This is a prescient yet sad time to really talk about Common and his latest album considering Chicago just had another awful weekend. This is the kind of stuff that has inspired the latest release of music from the rapper/actor who used to go by Common Sense. One of the unique things about this is how Common is reaching back and connecting the new generation of Chicago rappers by featuring them on his album cover. It's the theme overall for the people who grew up fans of Common to try and connect them in a way to the trials of today's urban youth. But with all of that said, let's talk about the music, here is my review of Common's new album, "Nobody's Smiling".
The album starts off super strong with "The Neighborhood" which features singer Cocaine 80's and Lil' Herb, one of the new generation of Chicago rappers who are coming straight out of the trap and struggle and I will admit, if he has this kind of skill I will have to check out more from Herb because he fits in seamlessly with the theme of the life in the Chi right now with Comm who is known as one of the supreme wordsmith's in the game. The momentum stalls a bit for me on "Diamonds" which has the unfortunate reality of featuring Big Sean and his garbage. Common does his thing though and I like the production but the hook is mediocre and then Sean gets to spit some actual bars.
Chanting drums that channel an African Tribal nature drive "Blak Majik" with Jhene Aiko but I disdain the hook which reminds me of something from Yeezus. "Hustle Harder" with Snoh Alaegra and Dreezy is alright as Common talks about a woman who is holding it down and going to get it herself. Dreezy finishes up for the ladies and it's cool. The title track "Nobody's Smiling" has a heavy bass with synthesizer element to it with a simple but effective hook and it's fire. Malik Yusef gets his chance to shine with his poetry at the end of this song but I really wanted to hear more bars from Common over this track.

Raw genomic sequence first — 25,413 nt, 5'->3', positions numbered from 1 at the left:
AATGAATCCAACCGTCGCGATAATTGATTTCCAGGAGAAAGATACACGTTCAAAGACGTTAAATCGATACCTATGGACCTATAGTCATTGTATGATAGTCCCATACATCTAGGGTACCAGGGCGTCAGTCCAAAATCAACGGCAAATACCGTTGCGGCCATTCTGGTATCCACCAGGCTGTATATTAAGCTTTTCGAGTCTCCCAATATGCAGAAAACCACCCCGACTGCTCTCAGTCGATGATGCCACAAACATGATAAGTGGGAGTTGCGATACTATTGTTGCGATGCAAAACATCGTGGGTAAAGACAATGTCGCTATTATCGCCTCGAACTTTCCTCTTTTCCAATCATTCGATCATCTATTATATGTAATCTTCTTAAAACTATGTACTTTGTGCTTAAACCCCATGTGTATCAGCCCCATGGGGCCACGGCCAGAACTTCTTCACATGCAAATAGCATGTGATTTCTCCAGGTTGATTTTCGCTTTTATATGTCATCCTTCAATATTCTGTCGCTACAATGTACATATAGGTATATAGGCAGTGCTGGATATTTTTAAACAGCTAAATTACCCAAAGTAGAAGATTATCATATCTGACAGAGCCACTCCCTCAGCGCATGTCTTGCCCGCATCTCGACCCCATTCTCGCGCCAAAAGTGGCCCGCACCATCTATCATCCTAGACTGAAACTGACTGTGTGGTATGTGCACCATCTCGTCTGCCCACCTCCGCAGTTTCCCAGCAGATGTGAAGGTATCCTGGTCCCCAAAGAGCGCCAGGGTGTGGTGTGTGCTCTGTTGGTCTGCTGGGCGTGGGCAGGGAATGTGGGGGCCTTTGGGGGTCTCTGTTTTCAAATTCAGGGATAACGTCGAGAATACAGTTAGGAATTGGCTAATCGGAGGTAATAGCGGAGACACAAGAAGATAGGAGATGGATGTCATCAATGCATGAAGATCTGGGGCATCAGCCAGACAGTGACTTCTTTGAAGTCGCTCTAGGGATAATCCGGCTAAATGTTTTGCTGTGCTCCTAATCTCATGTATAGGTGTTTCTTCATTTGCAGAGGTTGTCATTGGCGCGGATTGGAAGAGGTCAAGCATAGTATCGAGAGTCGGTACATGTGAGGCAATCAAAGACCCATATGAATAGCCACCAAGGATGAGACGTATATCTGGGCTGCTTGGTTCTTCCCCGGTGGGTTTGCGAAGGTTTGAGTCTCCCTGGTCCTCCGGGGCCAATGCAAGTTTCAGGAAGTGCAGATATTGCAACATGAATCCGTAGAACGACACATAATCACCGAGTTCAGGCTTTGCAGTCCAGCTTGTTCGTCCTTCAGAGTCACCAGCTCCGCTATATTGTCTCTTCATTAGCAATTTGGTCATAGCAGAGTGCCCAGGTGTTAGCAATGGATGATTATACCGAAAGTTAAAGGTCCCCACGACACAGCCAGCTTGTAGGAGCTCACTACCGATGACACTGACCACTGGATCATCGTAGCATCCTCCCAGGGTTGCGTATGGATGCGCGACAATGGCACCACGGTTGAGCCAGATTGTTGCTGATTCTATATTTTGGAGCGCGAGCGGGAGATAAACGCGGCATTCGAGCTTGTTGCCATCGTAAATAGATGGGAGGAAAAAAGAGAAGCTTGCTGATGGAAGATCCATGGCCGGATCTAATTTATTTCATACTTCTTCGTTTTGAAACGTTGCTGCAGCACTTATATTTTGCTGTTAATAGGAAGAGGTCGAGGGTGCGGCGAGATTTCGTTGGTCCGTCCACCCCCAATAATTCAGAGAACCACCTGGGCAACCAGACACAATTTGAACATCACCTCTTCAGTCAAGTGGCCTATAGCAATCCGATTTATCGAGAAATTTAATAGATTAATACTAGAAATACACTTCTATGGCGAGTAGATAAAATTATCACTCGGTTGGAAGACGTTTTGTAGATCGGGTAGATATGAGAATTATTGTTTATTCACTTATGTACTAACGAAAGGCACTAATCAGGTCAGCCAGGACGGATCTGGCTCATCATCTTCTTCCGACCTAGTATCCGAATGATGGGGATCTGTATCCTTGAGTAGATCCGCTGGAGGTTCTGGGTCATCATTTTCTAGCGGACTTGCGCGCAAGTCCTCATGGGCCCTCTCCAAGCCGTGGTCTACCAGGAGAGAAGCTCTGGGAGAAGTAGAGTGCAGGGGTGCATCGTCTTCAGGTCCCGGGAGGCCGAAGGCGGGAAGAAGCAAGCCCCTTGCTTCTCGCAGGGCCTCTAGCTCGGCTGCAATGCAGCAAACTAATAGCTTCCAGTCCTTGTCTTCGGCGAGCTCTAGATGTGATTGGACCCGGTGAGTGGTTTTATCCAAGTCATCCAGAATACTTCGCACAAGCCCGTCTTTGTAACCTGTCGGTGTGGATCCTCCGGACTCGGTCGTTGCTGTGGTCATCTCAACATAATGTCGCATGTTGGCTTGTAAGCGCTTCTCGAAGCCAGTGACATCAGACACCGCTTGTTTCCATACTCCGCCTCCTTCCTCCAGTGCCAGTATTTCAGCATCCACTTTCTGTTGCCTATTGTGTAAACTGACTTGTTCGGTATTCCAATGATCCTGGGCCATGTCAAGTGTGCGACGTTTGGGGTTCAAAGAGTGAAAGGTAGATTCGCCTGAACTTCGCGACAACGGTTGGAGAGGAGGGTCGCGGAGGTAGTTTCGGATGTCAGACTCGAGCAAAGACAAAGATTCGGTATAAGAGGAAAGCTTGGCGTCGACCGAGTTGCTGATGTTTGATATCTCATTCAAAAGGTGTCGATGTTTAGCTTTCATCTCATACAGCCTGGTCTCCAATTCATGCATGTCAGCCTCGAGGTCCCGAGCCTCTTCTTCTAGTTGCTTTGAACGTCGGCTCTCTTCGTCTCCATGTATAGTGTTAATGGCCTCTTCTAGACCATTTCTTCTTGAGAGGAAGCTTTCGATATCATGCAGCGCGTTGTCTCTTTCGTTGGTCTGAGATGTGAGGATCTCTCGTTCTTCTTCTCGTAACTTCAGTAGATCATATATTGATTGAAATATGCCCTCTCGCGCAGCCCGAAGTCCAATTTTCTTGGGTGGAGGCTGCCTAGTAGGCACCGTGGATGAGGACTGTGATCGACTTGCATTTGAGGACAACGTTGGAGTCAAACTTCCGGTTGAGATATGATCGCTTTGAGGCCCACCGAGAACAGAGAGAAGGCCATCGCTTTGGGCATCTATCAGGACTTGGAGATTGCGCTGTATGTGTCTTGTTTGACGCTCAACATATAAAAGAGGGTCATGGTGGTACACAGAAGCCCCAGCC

"Speak My Piece" which uses a sample from the late great Notorious BIG, is vintage Common and while it has a retro sound to it, it still transitions from "Blak Majik" easily in what could be seen as a traditional single that can get radio and club spins. It somehow reminds me of a house party with it's energy and rhymes that sound almost freestyled enough that you know it was an intentional delivery. Elijah Blake sings the hook on "Real which is just a run of the mill song to me. Album filler, but after that comes the fire single that features Vince Staples, "Kingdom". Common spits a verse first from the perspective of a killer and what his story was and how he ends up in jail, while the second is from the viewpoint of a victim as he ascends after his death. Vince Staples comes through with the reality right now raw perspective of youth. Everything on this track works well from the bars to the choir chorus and the track.
"Rewind That" is a trip into the past and history of Common musically and also what happened in his career with his questions in his life and the results. He talks about regrets with No I.D. whom he has reunited with at DefJam and on this album. He also talks about dealing with J. Dilla and some of the sort of regrets he has as well as how he will keep his name and history alive. Vince Staples joins Common again on "Out on Bond" a decent song where they end up spitting and it is like an older song from the late 90's for modern times. Then there is "7 Deadly Sins" where Common gets a bit gritty talking about what can get you killed in the streets. "Young Hearts Run Free" with Cocaine 80's is about growing up overall in multiple ways.
Honestly this is probably the best album of the year so far. While I don't think it is Common's best overall work it isn't a detriment to his catalog either. It emphasizes his ability to truly spit and also remain poetic and true to himself. As a bridge to the younger generation it works because I'm now interested in Vince Staples and Lil' Herb thanks to their appearances on this album. While it doesn't break new ground, this is a solid, and mature hip-hop album. Not full of pop music and not too esoteric or spiritual in a way that becomes off putting, it's very grounded in reality and the production throughout is solid with varied sounds that all feel like they belong together.